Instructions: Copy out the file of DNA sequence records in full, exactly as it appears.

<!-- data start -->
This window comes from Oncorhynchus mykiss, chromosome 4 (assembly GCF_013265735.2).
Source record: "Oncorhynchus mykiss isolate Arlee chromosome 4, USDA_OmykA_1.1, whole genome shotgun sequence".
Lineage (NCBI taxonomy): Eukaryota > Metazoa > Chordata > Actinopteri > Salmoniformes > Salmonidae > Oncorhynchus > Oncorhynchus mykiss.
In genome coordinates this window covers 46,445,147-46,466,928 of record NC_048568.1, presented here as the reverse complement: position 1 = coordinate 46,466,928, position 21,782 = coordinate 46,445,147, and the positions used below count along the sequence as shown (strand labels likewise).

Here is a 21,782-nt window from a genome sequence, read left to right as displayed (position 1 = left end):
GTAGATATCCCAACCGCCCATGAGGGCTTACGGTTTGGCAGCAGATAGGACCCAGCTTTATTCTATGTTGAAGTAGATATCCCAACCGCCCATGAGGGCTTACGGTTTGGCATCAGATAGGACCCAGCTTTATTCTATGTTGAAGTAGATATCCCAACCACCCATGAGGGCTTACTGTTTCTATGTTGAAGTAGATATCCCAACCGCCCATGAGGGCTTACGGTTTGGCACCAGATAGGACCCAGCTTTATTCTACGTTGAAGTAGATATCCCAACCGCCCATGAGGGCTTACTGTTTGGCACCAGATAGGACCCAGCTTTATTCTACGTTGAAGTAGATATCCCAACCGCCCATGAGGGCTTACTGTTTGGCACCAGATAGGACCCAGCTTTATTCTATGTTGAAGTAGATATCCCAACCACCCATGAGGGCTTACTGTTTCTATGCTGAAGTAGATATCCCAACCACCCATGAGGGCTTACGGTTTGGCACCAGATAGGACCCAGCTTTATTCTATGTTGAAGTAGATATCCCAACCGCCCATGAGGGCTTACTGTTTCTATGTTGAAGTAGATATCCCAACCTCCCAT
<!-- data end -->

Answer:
This window comes from Oncorhynchus mykiss, chromosome 4 (assembly GCF_013265735.2).
Source record: "Oncorhynchus mykiss isolate Arlee chromosome 4, USDA_OmykA_1.1, whole genome shotgun sequence".
Lineage (NCBI taxonomy): Eukaryota > Metazoa > Chordata > Actinopteri > Salmoniformes > Salmonidae > Oncorhynchus > Oncorhynchus mykiss.
In genome coordinates this window covers 46,445,147-46,466,928 of record NC_048568.1, presented here as the reverse complement: position 1 = coordinate 46,466,928, position 21,782 = coordinate 46,445,147, and the positions used below count along the sequence as shown (strand labels likewise).

Here is a 21,782-nt window from a genome sequence, read left to right as displayed (position 1 = left end):
GTAGATATCCCAACCGCCCATGAGGGCTTACGGTTTGGCAGCAGATAGGACCCAGCTTTATTCTATGTTGAAGTAGATATCCCAACCGCCCATGAGGGCTTACGGTTTGGCATCAGATAGGACCCAGCTTTATTCTATGTTGAAGTAGATATCCCAACCACCCATGAGGGCTTACTGTTTCTATGTTGAAGTAGATATCCCAACCGCCCATGAGGGCTTACGGTTTGGCACCAGATAGGACCCAGCTTTATTCTACGTTGAAGTAGATATCCCAACCGCCCATGAGGGCTTACTGTTTGGCACCAGATAGGACCCAGCTTTATTCTACGTTGAAGTAGATATCCCAACCGCCCATGAGGGCTTACTGTTTGGCACCAGATAGGACCCAGCTTTATTCTATGTTGAAGTAGATATCCCAACCACCCATGAGGGCTTACTGTTTCTATGCTGAAGTAGATATCCCAACCACCCATGAGGGCTTACGGTTTGGCACCAGATAGGACCCAGCTTTATTCTATGTTGAAGTAGATATCCCAACCGCCCATGAGGGCTTACTGTTTCTATGTTGAAGTAGATATCCCAACCTCCCAT